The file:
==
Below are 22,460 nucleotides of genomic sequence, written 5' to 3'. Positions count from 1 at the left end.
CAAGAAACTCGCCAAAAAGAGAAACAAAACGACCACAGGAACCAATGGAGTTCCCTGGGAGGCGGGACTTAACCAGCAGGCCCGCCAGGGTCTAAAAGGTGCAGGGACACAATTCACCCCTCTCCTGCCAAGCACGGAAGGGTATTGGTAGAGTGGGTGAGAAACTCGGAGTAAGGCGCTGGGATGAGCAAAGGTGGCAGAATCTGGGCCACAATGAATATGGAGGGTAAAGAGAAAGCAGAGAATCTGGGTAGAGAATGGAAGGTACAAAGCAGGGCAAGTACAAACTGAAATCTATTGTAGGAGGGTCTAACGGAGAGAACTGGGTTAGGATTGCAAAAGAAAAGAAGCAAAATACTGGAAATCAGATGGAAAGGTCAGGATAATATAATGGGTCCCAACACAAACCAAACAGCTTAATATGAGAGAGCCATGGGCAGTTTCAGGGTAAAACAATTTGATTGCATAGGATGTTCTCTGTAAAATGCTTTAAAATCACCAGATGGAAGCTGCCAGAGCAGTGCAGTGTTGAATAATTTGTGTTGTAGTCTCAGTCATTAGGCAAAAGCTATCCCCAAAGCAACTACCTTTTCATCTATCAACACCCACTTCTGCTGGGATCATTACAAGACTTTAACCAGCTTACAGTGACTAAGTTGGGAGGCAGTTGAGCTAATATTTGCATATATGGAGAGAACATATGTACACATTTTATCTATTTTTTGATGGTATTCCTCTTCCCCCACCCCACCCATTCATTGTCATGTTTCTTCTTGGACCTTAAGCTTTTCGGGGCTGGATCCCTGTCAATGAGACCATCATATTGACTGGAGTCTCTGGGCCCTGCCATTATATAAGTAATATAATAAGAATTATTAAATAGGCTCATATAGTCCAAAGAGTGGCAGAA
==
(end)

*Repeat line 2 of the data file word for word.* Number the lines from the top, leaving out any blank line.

CAAGAAACTCGCCAAAAAGAGAAACAAAACGACCACAGGAACCAATGGAGTTCCCTGGGAGGCGGGACTTAACCAGCAGGCCCGCCAGGGTCTAAAAGGTGCAGGGACACAATTCACCCCTCTCCTGCCAAGCACGGAAGGGTATTGGTAGAGTGGGTGAGAAACTCGGAGTAAGGCGCTGGGATGAGCAAAGGTGGCAGAATCTGGGCCACAATGAATATGGAGGGTAAAGAGAAAGCAGAGAATCTGGGTAGAGAATGGAAGGTACAAAGCAGGGCAAGTACAAACTGAAATCTATTGTAGGAGGGTCTAACGGAGAGAACTGGGTTAGGATTGCAAAAGAAAAGAAGCAAAATACTGGAAATCAGATGGAAAGGTCAGGATAATATAATGGGTCCCAACACAAACCAAACAGCTTAATATGAGAGAGCCATGGGCAGTTTCAGGGTAAAACAATTTGATTGCATAGGATGTTCTCTGTAAAATGCTTTAAAATCACCAGATGGAAGCTGCCAGAGCAGTGCAGTGTTGAATAATTTGTGTTGTAGTCTCAGTCATTAGGCAAAAGCTATCCCCAAAGCAACTACCTTTTCATCTATCAACACCCACTTCTGCTGGGATCATTACAAGACTTTAACCAGCTTACAGTGACTAAGTTGGGAGGCAGTTGAGCTAATATTTGCATATATGGAGAGAACATATGTACACATTTTATCTATTTTTTGATGGTATTCCTCTTCCCCCACCCCACCCATTCATTGTCATGTTTCTTCTTGGACCTTAAGCTTTTCGGGGCTGGATCCCTGTCAATGAGACCATCATATTGACTGGAGTCTCTGGGCCCTGCCATTATATAAGTAATATAATAAGAATTATTAAATAGGCTCATATAGTCCAAAGAGTGGCAGAA